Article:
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Aria – Night Is Shorter Than Day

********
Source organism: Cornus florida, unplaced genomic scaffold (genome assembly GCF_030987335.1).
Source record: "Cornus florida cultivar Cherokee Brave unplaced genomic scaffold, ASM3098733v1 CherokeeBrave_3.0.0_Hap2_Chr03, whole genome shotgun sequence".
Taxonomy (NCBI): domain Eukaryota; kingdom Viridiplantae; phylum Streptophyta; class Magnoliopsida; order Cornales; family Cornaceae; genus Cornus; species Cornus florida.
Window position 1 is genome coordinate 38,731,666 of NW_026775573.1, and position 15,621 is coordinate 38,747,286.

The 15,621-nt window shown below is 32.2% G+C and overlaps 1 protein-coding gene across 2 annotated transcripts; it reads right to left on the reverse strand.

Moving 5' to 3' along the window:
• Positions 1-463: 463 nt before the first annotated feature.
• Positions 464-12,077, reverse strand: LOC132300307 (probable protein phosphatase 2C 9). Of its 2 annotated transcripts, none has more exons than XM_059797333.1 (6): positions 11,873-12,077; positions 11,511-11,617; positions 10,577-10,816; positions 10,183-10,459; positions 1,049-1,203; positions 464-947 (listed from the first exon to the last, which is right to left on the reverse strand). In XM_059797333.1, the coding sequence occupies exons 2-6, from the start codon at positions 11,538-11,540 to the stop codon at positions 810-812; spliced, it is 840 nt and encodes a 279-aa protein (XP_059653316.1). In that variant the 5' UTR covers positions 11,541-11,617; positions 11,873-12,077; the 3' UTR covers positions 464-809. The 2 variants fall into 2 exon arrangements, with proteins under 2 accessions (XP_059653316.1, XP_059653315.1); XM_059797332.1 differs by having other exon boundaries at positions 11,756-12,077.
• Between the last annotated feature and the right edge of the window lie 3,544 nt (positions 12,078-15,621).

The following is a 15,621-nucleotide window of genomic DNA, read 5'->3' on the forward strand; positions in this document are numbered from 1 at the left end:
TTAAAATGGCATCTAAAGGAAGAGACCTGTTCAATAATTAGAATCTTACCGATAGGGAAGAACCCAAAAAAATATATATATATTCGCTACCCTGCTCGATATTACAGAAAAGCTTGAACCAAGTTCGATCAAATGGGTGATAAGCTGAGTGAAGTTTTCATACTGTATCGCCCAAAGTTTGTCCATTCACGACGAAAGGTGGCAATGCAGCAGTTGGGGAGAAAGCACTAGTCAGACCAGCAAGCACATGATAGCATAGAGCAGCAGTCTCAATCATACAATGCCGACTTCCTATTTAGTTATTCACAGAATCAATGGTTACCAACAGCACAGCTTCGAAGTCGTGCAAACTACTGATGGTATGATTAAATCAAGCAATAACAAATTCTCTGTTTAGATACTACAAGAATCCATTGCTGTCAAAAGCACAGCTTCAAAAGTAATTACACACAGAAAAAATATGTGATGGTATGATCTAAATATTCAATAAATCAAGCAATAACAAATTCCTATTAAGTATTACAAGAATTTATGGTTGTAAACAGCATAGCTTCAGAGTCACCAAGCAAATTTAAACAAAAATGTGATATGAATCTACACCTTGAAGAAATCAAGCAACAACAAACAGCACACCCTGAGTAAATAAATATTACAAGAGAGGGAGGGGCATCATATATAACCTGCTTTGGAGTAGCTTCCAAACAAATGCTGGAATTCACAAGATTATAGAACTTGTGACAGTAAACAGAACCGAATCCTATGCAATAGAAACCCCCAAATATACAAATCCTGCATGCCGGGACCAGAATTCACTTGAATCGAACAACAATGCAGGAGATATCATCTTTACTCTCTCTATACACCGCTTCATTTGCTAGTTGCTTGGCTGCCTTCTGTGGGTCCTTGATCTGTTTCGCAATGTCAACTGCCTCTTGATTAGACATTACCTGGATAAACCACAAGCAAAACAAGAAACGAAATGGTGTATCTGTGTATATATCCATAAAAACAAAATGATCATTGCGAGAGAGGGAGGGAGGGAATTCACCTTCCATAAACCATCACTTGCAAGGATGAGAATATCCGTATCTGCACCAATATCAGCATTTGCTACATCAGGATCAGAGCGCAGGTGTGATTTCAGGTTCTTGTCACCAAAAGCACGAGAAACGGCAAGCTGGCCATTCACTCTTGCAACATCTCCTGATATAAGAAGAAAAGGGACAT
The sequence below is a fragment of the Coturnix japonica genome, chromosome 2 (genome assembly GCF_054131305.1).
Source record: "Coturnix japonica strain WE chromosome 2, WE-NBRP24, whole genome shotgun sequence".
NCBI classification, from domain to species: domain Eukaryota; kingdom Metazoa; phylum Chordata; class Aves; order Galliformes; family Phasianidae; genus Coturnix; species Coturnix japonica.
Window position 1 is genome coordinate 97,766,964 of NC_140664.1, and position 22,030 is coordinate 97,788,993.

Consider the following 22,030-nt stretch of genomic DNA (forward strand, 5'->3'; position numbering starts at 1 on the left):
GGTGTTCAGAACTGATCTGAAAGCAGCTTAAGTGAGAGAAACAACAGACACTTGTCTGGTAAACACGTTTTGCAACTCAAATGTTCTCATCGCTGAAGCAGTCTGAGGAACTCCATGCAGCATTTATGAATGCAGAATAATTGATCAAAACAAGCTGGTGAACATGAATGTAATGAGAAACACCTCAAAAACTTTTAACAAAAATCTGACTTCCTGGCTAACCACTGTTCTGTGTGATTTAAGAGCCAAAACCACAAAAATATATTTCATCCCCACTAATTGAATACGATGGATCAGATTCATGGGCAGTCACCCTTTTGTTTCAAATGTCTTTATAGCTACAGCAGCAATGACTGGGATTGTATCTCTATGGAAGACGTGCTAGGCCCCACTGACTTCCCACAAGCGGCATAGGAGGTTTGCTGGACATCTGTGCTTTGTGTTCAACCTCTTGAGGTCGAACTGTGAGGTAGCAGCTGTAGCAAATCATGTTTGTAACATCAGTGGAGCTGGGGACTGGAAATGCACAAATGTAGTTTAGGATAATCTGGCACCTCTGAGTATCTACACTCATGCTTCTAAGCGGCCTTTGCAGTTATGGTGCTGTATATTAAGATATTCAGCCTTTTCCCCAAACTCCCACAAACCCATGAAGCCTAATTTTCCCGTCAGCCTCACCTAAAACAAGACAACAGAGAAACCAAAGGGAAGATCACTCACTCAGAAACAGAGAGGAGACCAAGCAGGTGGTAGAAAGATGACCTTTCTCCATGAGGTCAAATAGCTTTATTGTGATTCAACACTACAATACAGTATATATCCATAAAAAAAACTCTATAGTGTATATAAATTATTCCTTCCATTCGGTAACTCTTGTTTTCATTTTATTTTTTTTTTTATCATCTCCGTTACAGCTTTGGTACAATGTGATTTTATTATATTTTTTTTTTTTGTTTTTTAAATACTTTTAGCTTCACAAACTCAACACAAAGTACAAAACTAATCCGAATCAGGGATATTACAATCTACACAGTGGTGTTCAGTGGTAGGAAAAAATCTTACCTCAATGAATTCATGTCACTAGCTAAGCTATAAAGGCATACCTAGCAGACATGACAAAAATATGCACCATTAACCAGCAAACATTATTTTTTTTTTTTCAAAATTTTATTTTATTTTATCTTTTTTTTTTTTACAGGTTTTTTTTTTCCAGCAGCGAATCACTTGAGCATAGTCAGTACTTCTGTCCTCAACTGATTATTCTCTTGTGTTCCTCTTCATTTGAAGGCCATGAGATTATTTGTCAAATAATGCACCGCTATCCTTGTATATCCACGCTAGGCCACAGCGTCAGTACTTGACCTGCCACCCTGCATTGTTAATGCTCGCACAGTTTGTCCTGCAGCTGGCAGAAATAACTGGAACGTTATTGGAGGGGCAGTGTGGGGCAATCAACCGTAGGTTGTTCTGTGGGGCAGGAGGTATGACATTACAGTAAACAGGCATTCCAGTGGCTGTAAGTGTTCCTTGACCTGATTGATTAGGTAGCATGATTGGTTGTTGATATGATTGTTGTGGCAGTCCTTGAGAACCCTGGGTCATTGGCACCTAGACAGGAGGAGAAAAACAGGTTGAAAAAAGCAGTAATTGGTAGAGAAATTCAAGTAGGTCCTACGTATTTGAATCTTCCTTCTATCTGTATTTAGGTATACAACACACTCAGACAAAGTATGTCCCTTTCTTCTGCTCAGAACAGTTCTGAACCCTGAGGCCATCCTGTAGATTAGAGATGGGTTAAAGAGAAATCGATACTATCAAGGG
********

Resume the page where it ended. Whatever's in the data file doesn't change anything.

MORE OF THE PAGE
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Many things happened to Aria after the release of their very successful Blood for Blood album in 1991. Due to serious crisis in Russia in early 90s, Aria didn't play nearly as much concerts as they did before, and the vocalist Valeriy Kipelov for the financial purposes started playing with Russian thrash act Master. This forced other Aria members to find another vocalist; first they tried with Alexey Nelidov and later with Legions frontman Alexey Bulgakov, with whom they recorded a demo that contained several new songs. After that the guitarist Sergey Mavrin left the band, claiming that the band isn't the same without Kipelov. He was replaced with Sergey Terentyev. Eventually, after many peripetias, Kipelov returned and stayed in Aria and they recorded Aria's sixth full-length album, Night Is Shorter Than Day. I believe that all these big turbulences in band caused that this album did not turn out to be a masterpiece such as Play with Fire or the predecessor Blood for Blood, as Aria's members struggled hard to keep the band active and obviously writing of new songs wasn't the main issue at that point. But first things first. Night Is Shorter Than Day is an album that deserves serious amount of listenings to be fully understood. Why? Because after first few listens, one might dismiss this album as Maiden-clone and average hard 'n' heavy fare. This is partly true, since the influence of Maiden's Fear of the Dark is plain obvious in some songs, especially in the opening riffs and melodies. The comparisons are: Slavery of Illusions to Childhood's End, Paranoia to Afraid to Shoot Strangers, Angel Dust to Wasting Love, Beast to The Apparition. As you see, there are quite a few songs that have some parts that are undoubtedly pure Maiden, and this is one significant flaw of this record – for a band that's been accused by malicious persons to be Maiden copycat, this album (seemingly) did nothing to prove them wrong. Yes, the Maiden touch is obvious, but, if you pay closer attention, you'll see that in most of the cases Aria's songs apart from intro riffs actually have nothing in common with the aforementioned Maiden songs and album. Aria used generic Maidenesque melodies to create and develop their own style and story, and guess what, almost all of that song proved out to be way better than the Maiden ones. At this point of their career, Aria finally began developing their own unique style of heavy metal, even though you probably wouldn't notice it at first. With that in mind, I'll say that Slavery of Illusions is an unusual and unconventional opener that heavily relies on melody rather than on speed and aggression. It is probably the most mellow opening song on an Aria album ever, but it sets the mood for the rest perfectly. Paranoia is a very good melodic track as well, while Angel Dust is an amazing ballad, way better than humdrum Wasting Love, with great emotional Kipelov's singing and great solo. This song later became the staple of Aria's live shows, the crowd just adores it. Beast, on the other hand, is just Aria's interpretation of The Apparition, and while still being better than that song, it won't get any points for originality or uniqueness from me. Now, the rest. Most of that songs are in hard 'n' heavy fashion, with the exceptions being the skip able ballad Take My Heart and the mighty epic title track. Among many great things Aria shares with Maiden, one of the best things is the ability to write mind-blowing epic tracks. This one is incredible as well, it starts with majestic symphonic melodies that later develop in a stunning, triumphant, poignant epic heavy metal classic. How they manage to write songs with son much win is beyond me. Interesting fact about this song: the lyrics are very similar to immortal Maiden's classic Hallowed Be Thy Name, as they tell a story about a prisoner who spends his final hours in a cell, waiting for the dawn to be executed. Total Maiden homage, these lyrics are. Almost forgot to say few words about the rest of the songs, they are solid tracks, with some strong '80s hard 'n' heavy flavour, but unfortunately, none of that songs is a brilliant or on par with the title track, Angel Dust or Slavery of Illusions. Leave and Don't Return is passable, Spirit of War is probably the most generic song Aria have ever written, both musically and lyrically, and King of the Road is very good, very catchy and very enjoyable, but it lacks something. Anyway, it's a rocking tune, and you'll probably love it, it is definitely right behind the awesome trio on this album. All in all, Aria kinda disappointed me with this album, as I expected another ass-kicking masterpiece in the vein of Blood for Blood. But, I strongly suggest, don't fall into the trap and ditch Night Is Shorter Than Day as a Maiden clone without originality, because that would be dead wrong. Starting with this album, Aria irreversibly left Maiden style for good, and started making their own recognisable legacy. This is the reason why in the end Night Is Shorter Than Day isn't a failure, but more like a solid (not awesome) transitional effort for Aria. This experimentation phase would culminate on their great 1998's masterpiece Generator of Evil, but that's another story. Track listing: 1. Slavery Of Illusions 2. Paranoia 3. Angel Dust 4. Go Away And Dont Return 5. Road King 6. Take My Heart 7. Beast 8. Spirit Of War 9. Night Is Shorter Than Day

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